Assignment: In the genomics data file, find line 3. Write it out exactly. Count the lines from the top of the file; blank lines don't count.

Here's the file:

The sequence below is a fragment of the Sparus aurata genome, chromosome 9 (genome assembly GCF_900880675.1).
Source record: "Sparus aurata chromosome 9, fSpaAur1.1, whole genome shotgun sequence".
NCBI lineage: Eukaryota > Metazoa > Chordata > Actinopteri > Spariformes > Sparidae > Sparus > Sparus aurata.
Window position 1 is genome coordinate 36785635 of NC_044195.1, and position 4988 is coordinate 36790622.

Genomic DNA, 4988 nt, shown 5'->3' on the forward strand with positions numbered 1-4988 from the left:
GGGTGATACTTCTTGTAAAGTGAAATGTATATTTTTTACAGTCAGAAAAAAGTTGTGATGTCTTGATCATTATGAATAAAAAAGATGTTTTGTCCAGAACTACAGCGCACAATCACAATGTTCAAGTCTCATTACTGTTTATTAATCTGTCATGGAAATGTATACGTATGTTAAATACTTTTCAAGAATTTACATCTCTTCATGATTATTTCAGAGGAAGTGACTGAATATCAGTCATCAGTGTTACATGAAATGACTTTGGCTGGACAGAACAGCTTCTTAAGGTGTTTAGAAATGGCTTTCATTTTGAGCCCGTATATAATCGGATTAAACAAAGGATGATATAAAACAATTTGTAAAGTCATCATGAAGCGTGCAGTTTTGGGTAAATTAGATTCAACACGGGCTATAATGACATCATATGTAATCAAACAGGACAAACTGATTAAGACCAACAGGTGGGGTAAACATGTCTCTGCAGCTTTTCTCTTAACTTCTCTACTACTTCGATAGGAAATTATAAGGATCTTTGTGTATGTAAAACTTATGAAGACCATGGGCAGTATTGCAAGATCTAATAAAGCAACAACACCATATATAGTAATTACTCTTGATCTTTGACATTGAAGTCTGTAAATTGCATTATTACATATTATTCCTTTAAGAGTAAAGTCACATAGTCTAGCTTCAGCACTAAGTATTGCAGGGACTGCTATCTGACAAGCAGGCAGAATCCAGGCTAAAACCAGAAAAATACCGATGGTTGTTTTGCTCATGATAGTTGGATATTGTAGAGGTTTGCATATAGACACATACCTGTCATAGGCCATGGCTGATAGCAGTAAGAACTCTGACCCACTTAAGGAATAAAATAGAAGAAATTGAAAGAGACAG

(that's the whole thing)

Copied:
NCBI lineage: Eukaryota > Metazoa > Chordata > Actinopteri > Spariformes > Sparidae > Sparus > Sparus aurata.